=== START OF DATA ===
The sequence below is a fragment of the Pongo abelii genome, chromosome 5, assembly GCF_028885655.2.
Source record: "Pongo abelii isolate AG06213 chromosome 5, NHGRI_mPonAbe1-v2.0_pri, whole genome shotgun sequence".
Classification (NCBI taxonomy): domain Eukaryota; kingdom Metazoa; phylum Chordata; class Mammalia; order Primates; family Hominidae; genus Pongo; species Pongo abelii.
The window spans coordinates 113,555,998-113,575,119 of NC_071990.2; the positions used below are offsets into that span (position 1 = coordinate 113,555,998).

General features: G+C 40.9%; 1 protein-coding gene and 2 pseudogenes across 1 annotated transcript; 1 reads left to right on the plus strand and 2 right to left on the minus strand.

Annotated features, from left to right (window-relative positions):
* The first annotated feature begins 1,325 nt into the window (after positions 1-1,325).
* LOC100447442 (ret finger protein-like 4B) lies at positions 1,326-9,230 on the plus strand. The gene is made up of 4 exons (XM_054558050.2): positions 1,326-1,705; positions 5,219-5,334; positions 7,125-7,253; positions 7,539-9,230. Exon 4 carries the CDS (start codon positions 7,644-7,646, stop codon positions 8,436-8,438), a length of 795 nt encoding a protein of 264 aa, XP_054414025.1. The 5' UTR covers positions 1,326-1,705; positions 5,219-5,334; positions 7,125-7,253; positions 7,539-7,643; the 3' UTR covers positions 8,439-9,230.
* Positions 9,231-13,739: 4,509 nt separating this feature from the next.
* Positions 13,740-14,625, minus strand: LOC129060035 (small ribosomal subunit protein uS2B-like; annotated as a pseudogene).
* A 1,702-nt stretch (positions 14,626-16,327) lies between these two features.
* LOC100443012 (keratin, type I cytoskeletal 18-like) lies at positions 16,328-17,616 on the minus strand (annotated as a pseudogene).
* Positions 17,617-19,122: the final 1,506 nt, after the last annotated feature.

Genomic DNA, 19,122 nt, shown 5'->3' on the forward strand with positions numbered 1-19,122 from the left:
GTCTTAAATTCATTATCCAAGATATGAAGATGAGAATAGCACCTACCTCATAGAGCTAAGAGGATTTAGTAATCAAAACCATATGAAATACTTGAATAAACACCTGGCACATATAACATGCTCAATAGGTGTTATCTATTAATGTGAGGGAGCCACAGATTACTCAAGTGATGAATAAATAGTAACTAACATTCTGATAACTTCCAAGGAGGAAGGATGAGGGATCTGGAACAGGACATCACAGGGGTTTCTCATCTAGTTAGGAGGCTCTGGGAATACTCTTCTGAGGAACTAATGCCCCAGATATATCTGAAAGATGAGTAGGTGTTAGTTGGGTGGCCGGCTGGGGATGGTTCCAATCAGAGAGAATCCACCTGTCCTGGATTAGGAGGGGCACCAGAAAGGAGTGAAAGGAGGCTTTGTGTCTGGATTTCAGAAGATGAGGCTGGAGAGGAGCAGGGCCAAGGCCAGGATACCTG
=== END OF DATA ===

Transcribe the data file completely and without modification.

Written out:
The sequence below is a fragment of the Pongo abelii genome, chromosome 5, assembly GCF_028885655.2.
Source record: "Pongo abelii isolate AG06213 chromosome 5, NHGRI_mPonAbe1-v2.0_pri, whole genome shotgun sequence".
Classification (NCBI taxonomy): domain Eukaryota; kingdom Metazoa; phylum Chordata; class Mammalia; order Primates; family Hominidae; genus Pongo; species Pongo abelii.
The window spans coordinates 113,555,998-113,575,119 of NC_071990.2; the positions used below are offsets into that span (position 1 = coordinate 113,555,998).

General features: G+C 40.9%; 1 protein-coding gene and 2 pseudogenes across 1 annotated transcript; 1 reads left to right on the plus strand and 2 right to left on the minus strand.

Annotated features, from left to right (window-relative positions):
* The first annotated feature begins 1,325 nt into the window (after positions 1-1,325).
* LOC100447442 (ret finger protein-like 4B) lies at positions 1,326-9,230 on the plus strand. The gene is made up of 4 exons (XM_054558050.2): positions 1,326-1,705; positions 5,219-5,334; positions 7,125-7,253; positions 7,539-9,230. Exon 4 carries the CDS (start codon positions 7,644-7,646, stop codon positions 8,436-8,438), a length of 795 nt encoding a protein of 264 aa, XP_054414025.1. The 5' UTR covers positions 1,326-1,705; positions 5,219-5,334; positions 7,125-7,253; positions 7,539-7,643; the 3' UTR covers positions 8,439-9,230.
* Positions 9,231-13,739: 4,509 nt separating this feature from the next.
* Positions 13,740-14,625, minus strand: LOC129060035 (small ribosomal subunit protein uS2B-like; annotated as a pseudogene).
* A 1,702-nt stretch (positions 14,626-16,327) lies between these two features.
* LOC100443012 (keratin, type I cytoskeletal 18-like) lies at positions 16,328-17,616 on the minus strand (annotated as a pseudogene).
* Positions 17,617-19,122: the final 1,506 nt, after the last annotated feature.

Genomic DNA, 19,122 nt, shown 5'->3' on the forward strand with positions numbered 1-19,122 from the left:
GTCTTAAATTCATTATCCAAGATATGAAGATGAGAATAGCACCTACCTCATAGAGCTAAGAGGATTTAGTAATCAAAACCATATGAAATACTTGAATAAACACCTGGCACATATAACATGCTCAATAGGTGTTATCTATTAATGTGAGGGAGCCACAGATTACTCAAGTGATGAATAAATAGTAACTAACATTCTGATAACTTCCAAGGAGGAAGGATGAGGGATCTGGAACAGGACATCACAGGGGTTTCTCATCTAGTTAGGAGGCTCTGGGAATACTCTTCTGAGGAACTAATGCCCCAGATATATCTGAAAGATGAGTAGGTGTTAGTTGGGTGGCCGGCTGGGGATGGTTCCAATCAGAGAGAATCCACCTGTCCTGGATTAGGAGGGGCACCAGAAAGGAGTGAAAGGAGGCTTTGTGTCTGGATTTCAGAAGATGAGGCTGGAGAGGAGCAGGGCCAAGGCCAGGATACCTG